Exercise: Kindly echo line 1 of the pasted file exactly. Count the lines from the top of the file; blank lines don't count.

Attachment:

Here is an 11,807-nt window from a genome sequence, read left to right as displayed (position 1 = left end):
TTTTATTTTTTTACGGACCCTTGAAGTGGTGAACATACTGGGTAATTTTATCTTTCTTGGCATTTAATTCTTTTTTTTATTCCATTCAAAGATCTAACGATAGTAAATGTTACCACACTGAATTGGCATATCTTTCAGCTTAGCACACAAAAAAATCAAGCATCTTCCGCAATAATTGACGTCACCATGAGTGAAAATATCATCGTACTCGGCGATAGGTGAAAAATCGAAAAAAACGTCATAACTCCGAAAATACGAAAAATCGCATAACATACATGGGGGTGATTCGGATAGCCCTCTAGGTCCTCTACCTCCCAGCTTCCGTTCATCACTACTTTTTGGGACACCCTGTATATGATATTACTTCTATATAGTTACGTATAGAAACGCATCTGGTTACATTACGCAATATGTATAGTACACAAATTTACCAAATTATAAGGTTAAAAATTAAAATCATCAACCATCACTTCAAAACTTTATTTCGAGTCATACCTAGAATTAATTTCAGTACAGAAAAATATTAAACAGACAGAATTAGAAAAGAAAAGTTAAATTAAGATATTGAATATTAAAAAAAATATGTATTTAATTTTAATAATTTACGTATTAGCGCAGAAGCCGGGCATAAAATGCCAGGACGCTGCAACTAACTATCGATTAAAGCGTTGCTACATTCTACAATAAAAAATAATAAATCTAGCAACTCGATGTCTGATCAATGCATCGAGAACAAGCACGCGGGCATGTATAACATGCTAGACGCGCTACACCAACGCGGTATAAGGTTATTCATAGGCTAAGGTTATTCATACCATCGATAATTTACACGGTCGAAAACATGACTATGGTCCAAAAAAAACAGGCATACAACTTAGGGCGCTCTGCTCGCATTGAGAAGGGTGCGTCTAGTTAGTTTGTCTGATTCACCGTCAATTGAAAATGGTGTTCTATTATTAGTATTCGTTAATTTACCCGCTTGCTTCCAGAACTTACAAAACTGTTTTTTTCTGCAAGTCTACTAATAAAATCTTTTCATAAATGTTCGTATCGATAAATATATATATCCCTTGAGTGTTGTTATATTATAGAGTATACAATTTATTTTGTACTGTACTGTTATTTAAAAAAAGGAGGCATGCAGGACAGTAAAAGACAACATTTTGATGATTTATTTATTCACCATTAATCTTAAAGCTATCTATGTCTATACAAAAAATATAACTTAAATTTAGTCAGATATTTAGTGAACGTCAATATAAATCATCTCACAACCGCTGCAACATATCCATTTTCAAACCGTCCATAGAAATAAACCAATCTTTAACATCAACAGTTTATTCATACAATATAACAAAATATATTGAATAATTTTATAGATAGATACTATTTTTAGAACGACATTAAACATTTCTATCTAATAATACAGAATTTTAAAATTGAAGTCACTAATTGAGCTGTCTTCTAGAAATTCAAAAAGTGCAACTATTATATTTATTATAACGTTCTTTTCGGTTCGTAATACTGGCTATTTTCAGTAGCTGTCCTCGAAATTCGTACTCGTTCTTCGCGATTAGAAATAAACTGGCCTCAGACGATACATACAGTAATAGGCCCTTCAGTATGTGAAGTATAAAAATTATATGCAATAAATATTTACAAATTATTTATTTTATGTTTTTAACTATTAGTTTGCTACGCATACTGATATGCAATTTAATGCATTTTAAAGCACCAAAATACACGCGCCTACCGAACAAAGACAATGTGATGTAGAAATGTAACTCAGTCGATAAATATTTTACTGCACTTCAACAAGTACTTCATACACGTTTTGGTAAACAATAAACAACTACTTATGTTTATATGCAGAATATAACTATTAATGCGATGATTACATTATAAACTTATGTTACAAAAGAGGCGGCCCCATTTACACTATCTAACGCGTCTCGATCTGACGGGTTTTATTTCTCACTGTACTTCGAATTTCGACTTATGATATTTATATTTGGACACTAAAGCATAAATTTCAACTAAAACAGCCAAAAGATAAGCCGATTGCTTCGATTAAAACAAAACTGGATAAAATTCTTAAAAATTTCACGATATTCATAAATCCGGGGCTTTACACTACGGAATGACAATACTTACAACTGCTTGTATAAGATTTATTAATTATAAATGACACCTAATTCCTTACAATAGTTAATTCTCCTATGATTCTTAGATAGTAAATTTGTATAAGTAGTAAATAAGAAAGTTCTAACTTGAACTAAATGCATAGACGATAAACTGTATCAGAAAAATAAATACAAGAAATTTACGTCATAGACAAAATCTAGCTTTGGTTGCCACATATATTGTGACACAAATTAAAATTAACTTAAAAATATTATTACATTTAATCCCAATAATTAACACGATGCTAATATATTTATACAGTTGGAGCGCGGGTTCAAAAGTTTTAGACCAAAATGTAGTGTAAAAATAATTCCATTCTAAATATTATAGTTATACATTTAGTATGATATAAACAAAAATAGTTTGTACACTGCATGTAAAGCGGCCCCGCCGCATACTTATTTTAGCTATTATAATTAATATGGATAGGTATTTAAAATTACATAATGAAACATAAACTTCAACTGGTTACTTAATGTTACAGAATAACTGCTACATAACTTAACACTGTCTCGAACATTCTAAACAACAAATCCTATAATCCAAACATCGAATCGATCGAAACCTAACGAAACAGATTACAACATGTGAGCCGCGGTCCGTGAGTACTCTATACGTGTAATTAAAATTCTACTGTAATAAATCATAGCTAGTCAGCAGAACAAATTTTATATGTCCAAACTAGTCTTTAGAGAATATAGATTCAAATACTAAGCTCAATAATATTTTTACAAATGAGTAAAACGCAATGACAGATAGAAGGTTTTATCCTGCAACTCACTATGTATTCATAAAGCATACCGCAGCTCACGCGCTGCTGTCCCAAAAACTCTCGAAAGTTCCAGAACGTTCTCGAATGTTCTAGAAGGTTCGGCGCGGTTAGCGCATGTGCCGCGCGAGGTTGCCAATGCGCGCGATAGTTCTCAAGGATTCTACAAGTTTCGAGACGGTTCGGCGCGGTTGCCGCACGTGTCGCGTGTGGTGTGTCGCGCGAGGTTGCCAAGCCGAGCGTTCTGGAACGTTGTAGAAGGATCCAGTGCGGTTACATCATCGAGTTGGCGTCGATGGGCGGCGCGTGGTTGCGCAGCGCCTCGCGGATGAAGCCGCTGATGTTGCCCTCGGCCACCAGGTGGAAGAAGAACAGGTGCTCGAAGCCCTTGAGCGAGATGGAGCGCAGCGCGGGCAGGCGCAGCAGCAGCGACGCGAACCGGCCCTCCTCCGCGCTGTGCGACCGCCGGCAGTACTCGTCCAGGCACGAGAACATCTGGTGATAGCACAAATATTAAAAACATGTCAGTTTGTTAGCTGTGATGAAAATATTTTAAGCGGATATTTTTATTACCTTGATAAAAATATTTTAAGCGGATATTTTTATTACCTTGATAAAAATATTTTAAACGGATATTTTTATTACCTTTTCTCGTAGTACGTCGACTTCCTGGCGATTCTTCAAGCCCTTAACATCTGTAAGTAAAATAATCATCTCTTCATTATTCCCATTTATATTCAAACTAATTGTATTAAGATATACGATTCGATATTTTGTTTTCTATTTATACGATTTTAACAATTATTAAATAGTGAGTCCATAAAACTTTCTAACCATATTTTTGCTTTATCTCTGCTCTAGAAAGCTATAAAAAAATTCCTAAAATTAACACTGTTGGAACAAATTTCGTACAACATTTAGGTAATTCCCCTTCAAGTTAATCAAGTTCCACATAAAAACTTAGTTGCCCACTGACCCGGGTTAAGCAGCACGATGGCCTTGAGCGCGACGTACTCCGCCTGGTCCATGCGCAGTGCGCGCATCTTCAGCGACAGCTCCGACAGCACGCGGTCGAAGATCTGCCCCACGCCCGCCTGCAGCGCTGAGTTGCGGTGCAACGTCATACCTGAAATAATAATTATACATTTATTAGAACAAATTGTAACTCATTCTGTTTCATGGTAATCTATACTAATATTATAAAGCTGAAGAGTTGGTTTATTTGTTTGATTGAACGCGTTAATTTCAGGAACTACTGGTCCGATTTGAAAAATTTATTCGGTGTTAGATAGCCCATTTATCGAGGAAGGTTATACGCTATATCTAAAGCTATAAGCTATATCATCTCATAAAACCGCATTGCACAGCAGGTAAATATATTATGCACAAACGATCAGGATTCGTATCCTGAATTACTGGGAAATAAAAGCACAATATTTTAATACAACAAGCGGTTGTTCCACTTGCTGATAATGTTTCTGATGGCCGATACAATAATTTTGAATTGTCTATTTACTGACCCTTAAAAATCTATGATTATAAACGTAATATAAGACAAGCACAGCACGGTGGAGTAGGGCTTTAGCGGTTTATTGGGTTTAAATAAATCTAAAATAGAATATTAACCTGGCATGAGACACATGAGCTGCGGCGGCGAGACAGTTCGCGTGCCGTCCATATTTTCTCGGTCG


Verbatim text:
Here is an 11,807-nt window from a genome sequence, read left to right as displayed (position 1 = left end):